It must be warm weather, for the front door and the hall are both open, and I am sitting on the path watching crowds in a field above the high Braniel who are themselves listening to an amplified roar that is Paisley’s, unmistakably, and echoes down this far to Woodview Drive, although his words are lost in their own noise, and only the outrage and the scorn come through intact on lazy, slow-dancing thermals.
I start to look instead at an almost cloudless sky, a blue sky in fact, and I tune the new transistor to a mixture of midsummer babble and pop music, cushioned, buoyed up, and floating over the big noises to See my Baby Jive and Summer (The First Time) long after the audience has trickled from the hill.
I didn’t see it, although I heard about it later, the little gift that entered straight through the front door early one evening, when everybody was out, and broke on the cold floor-tiles, the ox-blood tiles, igniting in the dark for maybe a few seconds then burning low, then fading completely away to be found later: scattered bits of a milk-bottle, heat-stains beneath them; the burned rag, and the smell.
Bruno Schulz was born in in the Galician town of Drohobycz, a station of the Austro-Hungarian Empire. His father Jacob ran a haberdashery; the family was decently well-off, and although
Bruno regularly attended the synagogue with his elder brother and sister the family was not religiously conservative. In , Schulz’s father died, and Drohobycz’s marketplace, including his father’s shop, was flattened by the Russian army. This was the great divide in Schulz’s life. Unlike Kafka, to whom he bears some resemblance, he doted on his father. One of the fetish images he carried through his life was ‘of a child carried by its father through the spaces of an overwhelming night, conducting a conversation with the darkness’. It is, as he recognised, the story of the father who tries to shelter his sick son from harm as they ride through the night, wind and wood in Goethe’s poem of frightened eroticism
‘Der Erlkönig’. With one difference: the roles are reversed. All his writings were to become a mythological consecration of his father’s cabalistic speculations in the backroom to his shop, literary returns on what the Book of Isaiah calls ‘all the glory of his father’s house’. Double-entry bookkeeping has rarely been described so enticingly: ‘The Book lay in all its glory on my father’s desk, and he, quietly engrossed in it, patiently rubbed with a wet fingertip the top of decals, until the blank page grew opaque and ghostly with a delightful foreboding and, suddenly, flaking off in bits of tissue, disclosed a peacock-eyed fragment.’ The obvious is a most terrible enigma.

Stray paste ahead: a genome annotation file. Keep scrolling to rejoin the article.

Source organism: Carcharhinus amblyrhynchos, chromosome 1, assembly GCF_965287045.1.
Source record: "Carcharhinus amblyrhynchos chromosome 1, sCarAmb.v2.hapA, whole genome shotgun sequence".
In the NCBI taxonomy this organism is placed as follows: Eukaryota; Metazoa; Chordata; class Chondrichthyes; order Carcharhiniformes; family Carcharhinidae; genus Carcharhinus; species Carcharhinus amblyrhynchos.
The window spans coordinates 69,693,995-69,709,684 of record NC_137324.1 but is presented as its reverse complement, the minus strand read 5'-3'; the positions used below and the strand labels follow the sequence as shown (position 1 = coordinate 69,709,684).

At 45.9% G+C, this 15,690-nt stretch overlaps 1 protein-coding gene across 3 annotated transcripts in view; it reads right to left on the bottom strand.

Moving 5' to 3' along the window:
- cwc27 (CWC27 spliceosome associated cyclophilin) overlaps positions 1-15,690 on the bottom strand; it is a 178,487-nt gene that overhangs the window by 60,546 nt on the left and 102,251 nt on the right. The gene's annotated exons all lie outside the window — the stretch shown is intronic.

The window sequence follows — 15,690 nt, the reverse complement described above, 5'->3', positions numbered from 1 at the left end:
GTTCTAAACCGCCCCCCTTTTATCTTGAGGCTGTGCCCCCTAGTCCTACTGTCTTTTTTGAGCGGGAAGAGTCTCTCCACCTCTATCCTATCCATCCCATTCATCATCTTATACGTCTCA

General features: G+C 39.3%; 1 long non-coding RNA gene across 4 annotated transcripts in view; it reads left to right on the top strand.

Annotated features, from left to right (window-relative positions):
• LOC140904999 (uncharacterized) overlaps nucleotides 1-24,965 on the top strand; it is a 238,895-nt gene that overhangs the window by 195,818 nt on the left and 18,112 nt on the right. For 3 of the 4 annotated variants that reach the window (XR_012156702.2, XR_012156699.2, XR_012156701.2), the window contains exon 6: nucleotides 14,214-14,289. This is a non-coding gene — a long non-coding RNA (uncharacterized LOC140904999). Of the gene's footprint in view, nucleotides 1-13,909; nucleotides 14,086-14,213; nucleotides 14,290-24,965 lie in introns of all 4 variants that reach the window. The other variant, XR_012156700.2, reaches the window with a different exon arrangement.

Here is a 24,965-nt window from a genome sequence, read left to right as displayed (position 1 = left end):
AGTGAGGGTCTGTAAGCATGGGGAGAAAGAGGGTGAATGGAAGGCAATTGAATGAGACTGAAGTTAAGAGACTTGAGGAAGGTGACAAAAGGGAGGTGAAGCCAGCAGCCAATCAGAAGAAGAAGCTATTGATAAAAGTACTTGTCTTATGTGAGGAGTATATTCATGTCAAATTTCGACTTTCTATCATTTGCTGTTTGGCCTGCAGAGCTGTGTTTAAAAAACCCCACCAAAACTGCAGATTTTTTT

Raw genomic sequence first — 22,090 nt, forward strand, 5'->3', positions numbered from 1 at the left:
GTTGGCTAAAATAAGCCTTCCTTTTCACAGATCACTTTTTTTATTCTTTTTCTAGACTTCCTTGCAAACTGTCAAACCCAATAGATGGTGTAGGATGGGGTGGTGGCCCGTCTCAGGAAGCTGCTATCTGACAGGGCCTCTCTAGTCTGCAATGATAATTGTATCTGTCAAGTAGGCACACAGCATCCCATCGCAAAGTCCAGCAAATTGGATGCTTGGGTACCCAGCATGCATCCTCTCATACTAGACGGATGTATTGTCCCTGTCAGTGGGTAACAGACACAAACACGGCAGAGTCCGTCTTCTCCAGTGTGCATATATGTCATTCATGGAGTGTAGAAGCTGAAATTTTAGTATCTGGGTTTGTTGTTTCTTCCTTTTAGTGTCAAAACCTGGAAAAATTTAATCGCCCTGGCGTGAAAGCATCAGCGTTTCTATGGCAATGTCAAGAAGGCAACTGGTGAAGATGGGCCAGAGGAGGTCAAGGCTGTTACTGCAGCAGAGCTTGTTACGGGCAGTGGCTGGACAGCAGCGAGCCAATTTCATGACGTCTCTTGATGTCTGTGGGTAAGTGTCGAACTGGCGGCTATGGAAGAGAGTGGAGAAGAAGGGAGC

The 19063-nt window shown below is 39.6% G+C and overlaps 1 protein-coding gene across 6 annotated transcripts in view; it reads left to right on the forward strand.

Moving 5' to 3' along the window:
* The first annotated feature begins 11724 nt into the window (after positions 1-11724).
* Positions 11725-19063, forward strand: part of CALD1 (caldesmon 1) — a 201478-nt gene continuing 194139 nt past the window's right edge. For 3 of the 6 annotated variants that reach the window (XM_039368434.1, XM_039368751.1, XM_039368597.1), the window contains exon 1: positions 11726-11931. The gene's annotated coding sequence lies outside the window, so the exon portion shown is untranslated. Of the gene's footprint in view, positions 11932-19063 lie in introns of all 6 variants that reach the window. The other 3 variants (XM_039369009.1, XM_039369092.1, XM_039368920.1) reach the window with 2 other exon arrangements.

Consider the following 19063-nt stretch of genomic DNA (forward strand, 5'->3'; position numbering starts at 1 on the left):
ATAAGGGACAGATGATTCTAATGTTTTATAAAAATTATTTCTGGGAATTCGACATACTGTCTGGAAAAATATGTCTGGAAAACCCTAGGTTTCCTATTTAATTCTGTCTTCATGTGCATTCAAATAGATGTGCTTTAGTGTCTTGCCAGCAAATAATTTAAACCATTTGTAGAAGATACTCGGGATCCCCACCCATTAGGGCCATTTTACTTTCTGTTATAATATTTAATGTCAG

Affluenza is a family problem. In a variety of ways, the disease is like a termite, undermining American family life, sometimes to the breaking point. We have already mentioned time pressures. Then, too, the pressure to keep up with the Joneses leads many families into debt and simmering conflicts over money matters that frequently result in divorce. Indeed, the American divorce rate, despite reaching a plateau in the 1980s and declining a bit since then, is still double what it was in the ’50s, and family counselors report that arguments about money are precipitating factors in 90 percent of divorce cases.1
But modern life in the Age of Affluenza affects marriage in more complex ways, spelled out clearly by the psychiatrists Jacqueline Olds and Richard Schwartz in their book The Lonely American. Longer working hours and the demands of caring for stuff require that parents find something to cut in their frenetically busy lives. What goes is time spent with friends and community members. Parents spend more time with their children today than a generation ago, though much of it consists of chauffeuring their children from one event to another, as Dr. William Doherty points out.
– I don’t, Helena says. But I do know that you’re much too polite to say if I bore you.
– That shows how little you know me, the old lady says.
If you knew me better you’d know that I always speak my mind.
– You always say that, Helena says, but I doubt if you really do. Not when you think it would hurt someone.
– I value my privacy just as much as anyone else, the old lady says. You don’t have to worry. I’ll tell you when I don’t want to see you. Go on, she says, nodding towards the box, help yourself.
Helena eases a cube out of the box and lets it slide into her cup of tea. They both watch as it slowly disintegrates and merges with the brown liquid.
The old lady says:
– In Russia, before the Revolution, my mother told me, there was one cube of sugar for the whole family. It hung over the table, attached to the lamp cord by a piece of string, and anyone who wanted to sweeten their tea pulled it towards them and had a suck.
– I wouldn’t like to have been the youngest, Helena says.